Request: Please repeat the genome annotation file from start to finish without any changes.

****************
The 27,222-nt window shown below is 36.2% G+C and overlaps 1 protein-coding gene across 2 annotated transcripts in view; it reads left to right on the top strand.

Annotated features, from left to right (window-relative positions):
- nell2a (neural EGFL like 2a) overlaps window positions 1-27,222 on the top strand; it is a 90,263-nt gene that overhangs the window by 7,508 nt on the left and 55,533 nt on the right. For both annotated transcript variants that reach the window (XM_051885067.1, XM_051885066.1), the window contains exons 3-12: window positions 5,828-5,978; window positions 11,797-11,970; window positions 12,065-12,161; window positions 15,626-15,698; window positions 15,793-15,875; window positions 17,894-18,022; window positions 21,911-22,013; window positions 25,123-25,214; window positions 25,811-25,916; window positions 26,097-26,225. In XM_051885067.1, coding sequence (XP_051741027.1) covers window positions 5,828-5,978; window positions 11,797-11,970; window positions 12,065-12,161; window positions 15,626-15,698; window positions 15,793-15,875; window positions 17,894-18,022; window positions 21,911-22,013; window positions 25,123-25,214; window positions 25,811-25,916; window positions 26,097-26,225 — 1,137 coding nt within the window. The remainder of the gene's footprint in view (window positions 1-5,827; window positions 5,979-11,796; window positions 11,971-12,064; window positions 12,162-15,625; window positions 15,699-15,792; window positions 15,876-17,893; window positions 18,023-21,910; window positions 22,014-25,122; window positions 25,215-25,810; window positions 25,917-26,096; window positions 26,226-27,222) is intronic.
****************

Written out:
The 27,222-nt window shown below is 36.2% G+C and overlaps 1 protein-coding gene across 2 annotated transcripts in view; it reads left to right on the top strand.

Annotated features, from left to right (window-relative positions):
- nell2a (neural EGFL like 2a) overlaps window positions 1-27,222 on the top strand; it is a 90,263-nt gene that overhangs the window by 7,508 nt on the left and 55,533 nt on the right. For both annotated transcript variants that reach the window (XM_051885067.1, XM_051885066.1), the window contains exons 3-12: window positions 5,828-5,978; window positions 11,797-11,970; window positions 12,065-12,161; window positions 15,626-15,698; window positions 15,793-15,875; window positions 17,894-18,022; window positions 21,911-22,013; window positions 25,123-25,214; window positions 25,811-25,916; window positions 26,097-26,225. In XM_051885067.1, coding sequence (XP_051741027.1) covers window positions 5,828-5,978; window positions 11,797-11,970; window positions 12,065-12,161; window positions 15,626-15,698; window positions 15,793-15,875; window positions 17,894-18,022; window positions 21,911-22,013; window positions 25,123-25,214; window positions 25,811-25,916; window positions 26,097-26,225 — 1,137 coding nt within the window. The remainder of the gene's footprint in view (window positions 1-5,827; window positions 5,979-11,796; window positions 11,971-12,064; window positions 12,162-15,625; window positions 15,699-15,792; window positions 15,876-17,893; window positions 18,023-21,910; window positions 22,014-25,122; window positions 25,215-25,810; window positions 25,917-26,096; window positions 26,226-27,222) is intronic.